Over the weekend, a reader sent Gossips this detail from a 1889 Sanborn map of the Hudson waterfront. It shows a Standard Oil facility located on the 2.4-acre parcel that is part of the 9.968 acres being conveyed to the City of Hudson.
Wanting to learn more about Standard Oil's operation on our waterfront, I did some online research and discovered the Industrial Directory and Shippers' Guide, published in 1921 by the New York Central Lines. Close to a thousand pages long, this compendium of information, advertising, and self-promotion for the New York Central railroad system provides a fascinating look at industry in the United States at the beginning of the 1920s. Of particular interest is this description of Hudson.
HUDSON, NEW YORK, the head of deep water navigation of the Hudson River, a rapidly growing city of 11,745 population, offers many features of location and enterprise.
Hudson is 114 miles from New York, 33 miles from Albany, 324 miles from Buffalo and 195 miles from Boston.
Hudson has superior transportation advantages with rail, river and road service. The city is on the main line of the New York Central Railroad, giving service to New York City, the south, Export, the west, or Canada. The Boston & Albany Railroad is the outlet to New England.
This city is the real head of navigation of the Hudson River, with a twenty-eight foot channel from New York to Hudson. It is a New England rail and water transfer point.
The Albany Southern, an electric and freight line, runs from Hudson to Albany.
Hudson is a center of the New York State Highway System, with improved highways leading in every direction.
The State Board has recommended the construction of a large canal terminal, fully equipped for loading and unloading barges carrying all kinds of freight, to cost $300,000.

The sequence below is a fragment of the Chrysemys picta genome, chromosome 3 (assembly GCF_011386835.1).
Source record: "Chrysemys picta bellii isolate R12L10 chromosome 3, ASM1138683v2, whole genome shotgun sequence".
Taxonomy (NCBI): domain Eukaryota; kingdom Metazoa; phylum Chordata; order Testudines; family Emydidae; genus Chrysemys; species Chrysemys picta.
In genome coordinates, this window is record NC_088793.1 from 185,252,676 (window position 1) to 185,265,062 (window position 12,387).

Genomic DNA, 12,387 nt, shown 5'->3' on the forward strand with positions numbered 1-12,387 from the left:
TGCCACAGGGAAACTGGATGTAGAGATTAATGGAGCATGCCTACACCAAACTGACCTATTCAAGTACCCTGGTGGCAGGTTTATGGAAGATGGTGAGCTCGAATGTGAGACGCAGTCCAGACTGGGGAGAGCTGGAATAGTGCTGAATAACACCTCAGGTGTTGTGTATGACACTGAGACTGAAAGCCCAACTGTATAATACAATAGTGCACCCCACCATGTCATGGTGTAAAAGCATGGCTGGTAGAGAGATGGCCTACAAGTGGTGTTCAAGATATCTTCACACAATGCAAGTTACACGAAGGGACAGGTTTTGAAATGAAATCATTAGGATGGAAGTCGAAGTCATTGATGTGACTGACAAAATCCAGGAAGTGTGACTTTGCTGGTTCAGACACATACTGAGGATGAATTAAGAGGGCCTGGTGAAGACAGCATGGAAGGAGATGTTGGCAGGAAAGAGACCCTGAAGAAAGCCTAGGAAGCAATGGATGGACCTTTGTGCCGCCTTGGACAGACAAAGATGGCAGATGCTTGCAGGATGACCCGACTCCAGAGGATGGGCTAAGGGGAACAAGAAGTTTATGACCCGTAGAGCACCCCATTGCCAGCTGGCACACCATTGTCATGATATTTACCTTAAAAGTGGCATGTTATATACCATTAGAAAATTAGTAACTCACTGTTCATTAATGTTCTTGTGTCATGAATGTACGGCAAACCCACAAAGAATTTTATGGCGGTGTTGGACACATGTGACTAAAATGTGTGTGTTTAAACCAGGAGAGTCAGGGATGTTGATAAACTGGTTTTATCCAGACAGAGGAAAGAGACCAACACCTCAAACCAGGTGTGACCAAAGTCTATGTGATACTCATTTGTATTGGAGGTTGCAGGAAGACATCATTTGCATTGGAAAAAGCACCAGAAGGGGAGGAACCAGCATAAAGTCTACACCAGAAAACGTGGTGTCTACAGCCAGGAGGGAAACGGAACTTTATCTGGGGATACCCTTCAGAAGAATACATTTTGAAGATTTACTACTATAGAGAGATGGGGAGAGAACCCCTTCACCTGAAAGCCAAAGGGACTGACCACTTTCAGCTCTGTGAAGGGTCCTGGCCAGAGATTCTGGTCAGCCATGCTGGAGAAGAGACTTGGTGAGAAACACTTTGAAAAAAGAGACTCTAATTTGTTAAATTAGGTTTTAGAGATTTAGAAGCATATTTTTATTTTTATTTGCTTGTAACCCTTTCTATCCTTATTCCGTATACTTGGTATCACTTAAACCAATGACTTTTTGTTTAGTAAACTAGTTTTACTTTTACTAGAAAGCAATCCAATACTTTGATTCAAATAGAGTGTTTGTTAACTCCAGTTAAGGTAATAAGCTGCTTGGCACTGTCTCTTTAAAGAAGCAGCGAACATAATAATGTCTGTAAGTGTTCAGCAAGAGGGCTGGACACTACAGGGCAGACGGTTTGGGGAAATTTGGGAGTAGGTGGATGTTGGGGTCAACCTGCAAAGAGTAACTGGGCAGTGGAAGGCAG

Besides numerous freight and passenger trains each day on the New York Central and the Boston & Albany, there is a 45-minute ferry service across the Hudson and an even hour trolley service to Albany.
Leading IndustriesThe present industrial activity of the city centers in fifty industries; two of the largest cement plants in the world; large conveyor and ice tool concern; marine life saving equipment plant; railway car wheel company; three large textile mills; beverage-making plants; lumber yards; immense brick plants; furniture, paper box, cut glass, mattress, garment and other factories of varied nature. Annual shipments of products close to one million tons. Recently a large builder of automobile bodies has located there, and other firms are considering the city. The Chamber of Commerce of the city is now developing a tract of 175 acres for industrial purposes.
Labor and HousingThe predominant nationality is American, the majority of residents being descendants of the early Dutch settlers and Nantucket whalers.
The city is open shop, free from labor disturbances.
Houses rent from $14 to $40. A housing project will give a six-room brick house, modern, at approximately $33 per month on rental purchase basis. Building and Loan Association to finance individual home ownership.
With products grown at the doors of the city, living costs are low.
Water supply is from large reservoir, with filter plant furnishing pure mountain water at all times. No residential charge. Industrial rate, 5 cents per thousand gallons, with large discounts.
Located on land sloping to the Hudson River and swept by water breezes, Hudson has an agreeable temperature, is unusually healthful and free from epidemics.
Two national banks, one trust company and a savings bank. Resources over $15,000,000.
Hendrik Hudson landed at this point from his ship, the Half Moon, in 1609, and ascended the river in canoes. Hudson was then and is today, the natural head of navigation. A lighthouse marks the landing point.This fascinating account of Hudson as a vibrant hub of industry and transportation in 1921 raises some questions. Did the construction of a "large canal terminal" ever happen? Where were the 175 acres the Chamber of Commerce was developing for commercial purposes? Where was the "housing project" consisting of modern six-room brick houses built? And, of course, there remains our original question about Standard Oil and its activities on the waterfront.